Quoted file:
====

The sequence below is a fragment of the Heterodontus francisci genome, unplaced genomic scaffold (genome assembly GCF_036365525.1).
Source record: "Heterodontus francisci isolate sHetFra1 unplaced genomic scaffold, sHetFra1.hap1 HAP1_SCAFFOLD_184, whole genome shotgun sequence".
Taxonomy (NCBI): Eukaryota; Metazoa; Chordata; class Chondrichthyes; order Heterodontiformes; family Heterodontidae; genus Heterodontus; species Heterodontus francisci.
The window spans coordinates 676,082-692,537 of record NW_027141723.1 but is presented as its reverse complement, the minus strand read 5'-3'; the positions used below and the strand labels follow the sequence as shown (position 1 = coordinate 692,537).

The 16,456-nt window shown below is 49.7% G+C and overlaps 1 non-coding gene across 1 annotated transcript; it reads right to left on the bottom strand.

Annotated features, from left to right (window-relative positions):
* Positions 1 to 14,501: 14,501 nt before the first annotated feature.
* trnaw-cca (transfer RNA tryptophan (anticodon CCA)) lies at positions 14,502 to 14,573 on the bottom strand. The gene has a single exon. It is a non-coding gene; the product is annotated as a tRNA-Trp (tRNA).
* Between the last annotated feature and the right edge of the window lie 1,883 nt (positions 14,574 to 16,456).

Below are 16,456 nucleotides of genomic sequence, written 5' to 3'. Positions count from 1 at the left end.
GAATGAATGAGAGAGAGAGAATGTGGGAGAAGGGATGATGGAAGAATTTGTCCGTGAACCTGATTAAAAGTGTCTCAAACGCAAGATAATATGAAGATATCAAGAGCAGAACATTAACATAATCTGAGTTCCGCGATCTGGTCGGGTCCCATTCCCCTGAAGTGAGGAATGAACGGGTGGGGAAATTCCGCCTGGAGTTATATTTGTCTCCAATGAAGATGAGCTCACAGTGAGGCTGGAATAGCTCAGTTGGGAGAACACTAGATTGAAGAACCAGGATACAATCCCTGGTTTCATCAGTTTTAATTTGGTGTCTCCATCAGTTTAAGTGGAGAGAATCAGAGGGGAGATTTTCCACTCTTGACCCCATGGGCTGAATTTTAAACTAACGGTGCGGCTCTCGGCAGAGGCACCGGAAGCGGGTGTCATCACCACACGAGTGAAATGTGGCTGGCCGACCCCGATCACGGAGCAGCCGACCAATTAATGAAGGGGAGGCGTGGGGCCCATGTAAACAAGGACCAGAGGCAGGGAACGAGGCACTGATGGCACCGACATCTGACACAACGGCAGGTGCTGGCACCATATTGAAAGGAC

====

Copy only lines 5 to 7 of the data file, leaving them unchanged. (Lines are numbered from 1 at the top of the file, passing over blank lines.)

The 16,456-nt window shown below is 49.7% G+C and overlaps 1 non-coding gene across 1 annotated transcript; it reads right to left on the bottom strand.

Annotated features, from left to right (window-relative positions):
* Positions 1 to 14,501: 14,501 nt before the first annotated feature.